New report finds “worrying” number of young HGV drivers leaving profession

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The latest UK driver shortage report by the Driver Require Agency, which uses Q4 figures from the Office of National Statistics (ONS), has concluded that a worrying amount of HGV drivers under 30 are leaving the profession. However, Driver Require's research also concluded that the driver shortage crisis appears to have abated momentarily.

New report finds “worrying” number of young HGV drivers leaving profession
Photo: Wildlife Terry / Flickr / CC0 1.0

Readers may remember that the last Driver Require report had concluded that the driver shortage gap had narrowed to a certain extent.

The authors of the quarterly reports nonetheless say the latest Q4 statistics confirm that the HGV driver pool remains unchanged. This means the driver shortage remains at ‘severe’ status as opposed to ‘crisis’ status. The authors add that although “this would appear to be good news”, we “must not be complacent or make too broad assumptions”.

The area of most concern in the report was the amount of young drivers leaving the industry.

According to the research, since the first lockdown in March 2020, there has been 67% churn in the under-30 age group – a trend that worsened throughout 2021. The report states that the churn made up nearly 40% of the net churn of the whole workforce, which is said to be “extremely concerning” given that the UK is “relying on this younger contingent to replenish the aging workforce”.

Moreover, the number of HGV drivers under 30 working in the profession reduced by 28%, down 5,000 from 18,000 to 13,000. This is despite the fact 3,000 new drivers under the age of 35 began working in the industry in the same period.

Driver Require thus believes it is extremely important to improve retention of younger HGV drivers. Indeed, the agency says it is as a matter of urgency.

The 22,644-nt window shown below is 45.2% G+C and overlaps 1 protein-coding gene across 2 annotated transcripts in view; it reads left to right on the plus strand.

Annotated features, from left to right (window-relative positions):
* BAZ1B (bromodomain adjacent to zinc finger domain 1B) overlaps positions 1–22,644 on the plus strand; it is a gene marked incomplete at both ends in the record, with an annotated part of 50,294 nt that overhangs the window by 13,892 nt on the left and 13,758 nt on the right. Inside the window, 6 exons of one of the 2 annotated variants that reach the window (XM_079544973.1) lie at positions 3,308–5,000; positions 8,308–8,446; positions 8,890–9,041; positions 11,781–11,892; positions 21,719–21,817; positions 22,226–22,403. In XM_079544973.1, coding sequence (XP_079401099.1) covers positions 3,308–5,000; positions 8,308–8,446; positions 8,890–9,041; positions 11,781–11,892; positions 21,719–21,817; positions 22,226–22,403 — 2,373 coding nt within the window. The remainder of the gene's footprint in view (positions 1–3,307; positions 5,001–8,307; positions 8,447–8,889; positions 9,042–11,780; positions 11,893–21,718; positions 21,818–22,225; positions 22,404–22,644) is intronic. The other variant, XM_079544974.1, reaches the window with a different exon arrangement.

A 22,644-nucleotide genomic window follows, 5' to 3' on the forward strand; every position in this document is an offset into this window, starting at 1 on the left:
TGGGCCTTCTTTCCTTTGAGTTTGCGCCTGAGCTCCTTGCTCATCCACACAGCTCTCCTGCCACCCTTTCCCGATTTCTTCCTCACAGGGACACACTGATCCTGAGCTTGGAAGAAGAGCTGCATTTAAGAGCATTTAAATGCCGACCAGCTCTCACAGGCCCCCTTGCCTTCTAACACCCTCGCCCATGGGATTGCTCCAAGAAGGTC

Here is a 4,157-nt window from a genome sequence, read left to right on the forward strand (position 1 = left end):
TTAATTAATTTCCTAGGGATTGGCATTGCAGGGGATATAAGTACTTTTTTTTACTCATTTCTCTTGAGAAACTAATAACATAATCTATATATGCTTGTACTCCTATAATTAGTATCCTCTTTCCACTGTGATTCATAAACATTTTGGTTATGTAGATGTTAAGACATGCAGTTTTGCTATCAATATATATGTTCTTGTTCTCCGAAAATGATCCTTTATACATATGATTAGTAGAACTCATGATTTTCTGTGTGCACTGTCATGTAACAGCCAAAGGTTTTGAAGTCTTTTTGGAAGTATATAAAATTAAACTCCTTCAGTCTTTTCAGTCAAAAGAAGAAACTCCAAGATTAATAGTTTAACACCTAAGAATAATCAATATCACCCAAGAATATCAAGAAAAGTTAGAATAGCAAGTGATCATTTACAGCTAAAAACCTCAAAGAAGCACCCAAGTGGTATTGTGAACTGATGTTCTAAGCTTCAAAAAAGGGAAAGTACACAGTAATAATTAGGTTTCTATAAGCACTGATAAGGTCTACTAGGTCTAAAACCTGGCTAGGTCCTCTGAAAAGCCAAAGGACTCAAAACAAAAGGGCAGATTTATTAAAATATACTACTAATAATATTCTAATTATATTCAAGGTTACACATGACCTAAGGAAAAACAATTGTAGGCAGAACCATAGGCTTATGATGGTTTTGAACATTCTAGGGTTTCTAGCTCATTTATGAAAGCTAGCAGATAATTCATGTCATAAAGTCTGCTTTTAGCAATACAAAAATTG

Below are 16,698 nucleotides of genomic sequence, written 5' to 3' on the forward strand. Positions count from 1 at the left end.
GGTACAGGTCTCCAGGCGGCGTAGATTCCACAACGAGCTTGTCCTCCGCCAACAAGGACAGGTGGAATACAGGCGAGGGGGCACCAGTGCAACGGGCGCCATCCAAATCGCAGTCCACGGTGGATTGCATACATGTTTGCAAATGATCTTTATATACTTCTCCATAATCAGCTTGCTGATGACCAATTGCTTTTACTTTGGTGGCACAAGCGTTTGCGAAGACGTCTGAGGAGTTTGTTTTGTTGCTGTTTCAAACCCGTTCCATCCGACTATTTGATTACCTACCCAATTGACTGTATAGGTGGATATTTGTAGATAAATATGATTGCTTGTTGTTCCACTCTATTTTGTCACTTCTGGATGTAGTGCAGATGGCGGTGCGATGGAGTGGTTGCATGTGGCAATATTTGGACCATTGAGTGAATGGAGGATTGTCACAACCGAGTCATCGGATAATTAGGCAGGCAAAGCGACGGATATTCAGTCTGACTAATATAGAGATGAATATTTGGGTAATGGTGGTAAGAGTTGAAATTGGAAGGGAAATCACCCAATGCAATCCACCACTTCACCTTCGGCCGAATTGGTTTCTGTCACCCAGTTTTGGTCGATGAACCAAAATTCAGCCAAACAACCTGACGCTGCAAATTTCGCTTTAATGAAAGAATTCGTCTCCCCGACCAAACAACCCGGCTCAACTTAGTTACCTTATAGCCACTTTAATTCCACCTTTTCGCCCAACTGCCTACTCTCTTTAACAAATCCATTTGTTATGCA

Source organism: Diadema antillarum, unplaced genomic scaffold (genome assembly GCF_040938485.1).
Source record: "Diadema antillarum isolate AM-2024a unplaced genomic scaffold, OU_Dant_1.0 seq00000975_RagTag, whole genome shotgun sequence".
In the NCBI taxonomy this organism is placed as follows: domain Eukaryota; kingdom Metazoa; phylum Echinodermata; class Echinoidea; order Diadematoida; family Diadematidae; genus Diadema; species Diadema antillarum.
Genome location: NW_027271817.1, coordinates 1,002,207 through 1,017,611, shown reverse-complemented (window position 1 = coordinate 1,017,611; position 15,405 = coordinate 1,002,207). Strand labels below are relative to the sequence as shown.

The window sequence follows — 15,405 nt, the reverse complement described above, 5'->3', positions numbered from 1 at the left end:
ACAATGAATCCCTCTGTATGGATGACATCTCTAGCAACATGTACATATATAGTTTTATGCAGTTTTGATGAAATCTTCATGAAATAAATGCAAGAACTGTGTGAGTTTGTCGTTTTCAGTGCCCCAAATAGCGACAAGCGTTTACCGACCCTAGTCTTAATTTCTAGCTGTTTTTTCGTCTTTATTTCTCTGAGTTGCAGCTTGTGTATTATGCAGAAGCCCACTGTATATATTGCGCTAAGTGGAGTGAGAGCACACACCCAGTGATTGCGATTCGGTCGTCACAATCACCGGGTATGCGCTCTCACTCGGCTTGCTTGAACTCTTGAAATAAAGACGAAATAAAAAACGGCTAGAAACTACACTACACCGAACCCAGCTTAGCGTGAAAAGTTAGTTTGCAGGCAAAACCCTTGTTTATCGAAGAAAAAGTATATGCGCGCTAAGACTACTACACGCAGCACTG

“While much has already been done to address the issues, the time has now come for the industry, representative bodies and government to unite and act decisively to address the specific reasons for poor retention, assign responsibility for specific measures and above all take action to improve the conditions and facilities for drivers,” reads the report.

When it comes to why this trend is becoming more visible, Driver Require listed the following reasons:

  • Money is not the primary motivator for this age group. Anti-social hours and weekend working are not attractive and they can earn a similar wage doing easier work
  • „Lack of access to work” was a major factor, i.e. obstacles to New Passes finding work as an HGV driver because of:
    – Lack of insurance cover
    – Many operators are unwilling to invest in training, coaching and developing New Passes
  • It is important to provide work experience as an HGV delivery driver to candidates before they commit to taking their test. Several days accompanying an HGV driver on their deliveries should allow candidates to get a real appreciation of the job
  • It was felt that „nurturing” and support after commencing work as an HGV delivery driver was important to help new entrants cope with the stresses and strains of the job, as well as to encourage them to seek alternative driving roles within the sector rather than seek an alternative career

The report also offered a forecast for the next few years, predicting that maximum HGV capacity won’t be reached until next year:

“In summary, the Think Tank concluded that supply chain and fleet inefficiencies are likely to continue to constrain the flow of goods into and throughout the UK and that it is unlikely that we will achieve maximum HGV delivery capacity until 2023. We can therefore expect the demand profile to remain largely flat for the second half of 2022.”

Commenting on the conclusions of the report, Driver Require said:

“While much has already been done to address the issues [causing the shortage], the time has now come for the industry, representative bodies and government to unite and act decisively to address the specific reasons for poor retention, assign responsibility for specific measures and above all take action to improve the conditions and facilities for drivers.”


Photo: Wildlife Terry / Flickr / CC0 1.0

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